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Thursday, June 30, 2016
- Everybody in this mountain village is seemingly familiar with the new regulations. “People other than militiamen or policemen will be fined 500 dinars [around 300 euros] for carrying guns,” local resident Younis Walid tells IPS.
”If the offence is repeated a second time, the fine will be double; you do it a third time and you are taken to prison,” adds the 21-year-old student, paraphrasing article 5 of the so-called Jadu Draft for a National Agreement.
Residents from all walks of life of Jadu, a Berber or Amazigh location 150 kilometres southwest of Tripoli, in the Nafusa mountain range, agreed on the ground-breaking document on Oct. 25.
“It´s a compilation of six elementary yet very necessary articles to handle security in our area. The power vacuum after the war is dragging the country towards chaos,” Shokri Agmar, a local lawyer, explains to IPS.
Almost three years after Muammar Gaddafi (1969-2011) was ousted, no date has yet been set for the election of a 60-member constituent assembly to draft a new constitution.
The process, expected to take place sometime in the first quarter of 2014, has failed to awaken enthusiasm among the population, especially the country´s minorities. The Amazighs, Tuaregs and Tubus altogether have only been granted six seats.
Meanwhile, the new government can hardly cope with the myriad armed groups who only pay allegiance to local, or even individual, interests. Last November, Tripoli witnessed the biggest spike in violence since the end of the war in 2011, when a peaceful demonstration against the impunity with which militias operate in the country’s capital ended with dozens killed and almost 500 injured.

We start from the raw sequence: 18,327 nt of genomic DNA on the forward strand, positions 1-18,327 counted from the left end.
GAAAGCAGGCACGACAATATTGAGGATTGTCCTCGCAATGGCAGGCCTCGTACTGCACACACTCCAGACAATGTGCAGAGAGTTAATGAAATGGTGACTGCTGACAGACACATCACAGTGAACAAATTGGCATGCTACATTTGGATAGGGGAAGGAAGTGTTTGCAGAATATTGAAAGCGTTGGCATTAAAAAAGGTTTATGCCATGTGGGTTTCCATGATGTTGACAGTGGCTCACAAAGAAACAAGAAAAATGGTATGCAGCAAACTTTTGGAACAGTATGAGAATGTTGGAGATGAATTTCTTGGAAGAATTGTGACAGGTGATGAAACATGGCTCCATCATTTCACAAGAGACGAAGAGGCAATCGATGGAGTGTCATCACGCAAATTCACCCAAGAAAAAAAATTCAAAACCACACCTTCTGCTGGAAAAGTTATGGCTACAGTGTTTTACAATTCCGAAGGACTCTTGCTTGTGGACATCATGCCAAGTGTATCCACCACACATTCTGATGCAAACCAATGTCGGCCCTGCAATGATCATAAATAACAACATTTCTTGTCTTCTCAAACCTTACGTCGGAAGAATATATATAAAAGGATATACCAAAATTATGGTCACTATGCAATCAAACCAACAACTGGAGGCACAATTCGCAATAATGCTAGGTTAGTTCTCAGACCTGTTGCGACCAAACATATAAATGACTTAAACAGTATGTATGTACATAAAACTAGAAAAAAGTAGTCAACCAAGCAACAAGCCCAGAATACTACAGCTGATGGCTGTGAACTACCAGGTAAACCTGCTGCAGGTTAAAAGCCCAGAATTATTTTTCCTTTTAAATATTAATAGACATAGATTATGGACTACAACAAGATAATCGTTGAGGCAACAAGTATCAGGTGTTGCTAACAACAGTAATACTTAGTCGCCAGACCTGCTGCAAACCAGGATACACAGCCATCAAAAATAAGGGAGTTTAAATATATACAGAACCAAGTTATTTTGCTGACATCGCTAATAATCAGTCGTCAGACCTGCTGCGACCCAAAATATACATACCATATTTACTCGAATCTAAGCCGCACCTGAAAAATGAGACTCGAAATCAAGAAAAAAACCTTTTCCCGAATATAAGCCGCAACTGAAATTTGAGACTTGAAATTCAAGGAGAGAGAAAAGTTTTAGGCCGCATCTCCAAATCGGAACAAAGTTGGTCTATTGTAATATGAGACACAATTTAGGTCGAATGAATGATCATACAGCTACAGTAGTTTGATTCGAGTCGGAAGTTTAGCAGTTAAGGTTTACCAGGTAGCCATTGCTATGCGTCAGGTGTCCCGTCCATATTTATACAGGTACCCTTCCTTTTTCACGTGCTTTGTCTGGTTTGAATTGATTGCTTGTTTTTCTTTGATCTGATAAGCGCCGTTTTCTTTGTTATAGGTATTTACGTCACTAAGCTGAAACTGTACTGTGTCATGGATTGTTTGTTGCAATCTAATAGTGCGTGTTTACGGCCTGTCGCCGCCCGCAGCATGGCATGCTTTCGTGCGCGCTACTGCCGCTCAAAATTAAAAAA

“If our neighbours in Zintan [an Arab enclave in this predominantly Berber area] have not attacked us so far it´s only because they know that ours is also a very powerful militia. And this pattern applies to the whole country,” states Agmar. “All Libyan militias are preparing for war.”
It may well be a de facto rule for the rest of the country, but article 1 of the Jadu draft agreement grants official recognition to the local militia as the “main security force in the area alongside the local police.”
“There are 15 of us policemen in Jadu,” a local police officer told IPS. “We work in shifts of five men but we only deal with small issues as we do not have the training or equipment to tackle bigger threats. For the latter, the agreement states that we should get support from the local militia.”
The official didn´t want to disclose his name but had no problem getting his picture taken.
Whereas the higher ranks among the regime forces were removed after the revolution, regular policemen still receive a government salary. And communication with the local militia appears to be fluent. Commander Ziad Zabala shows up for a mid-morning coffee break.
“Luckily enough, Jadu is among the quietest places in Libya,” Zabala tells IPS before pointing on a map to the bypass roads locals take on their way down to Tripoli. “People here are peaceful but we have to watch to prevent aggressions from our neighbours in Zintan or those down the valley.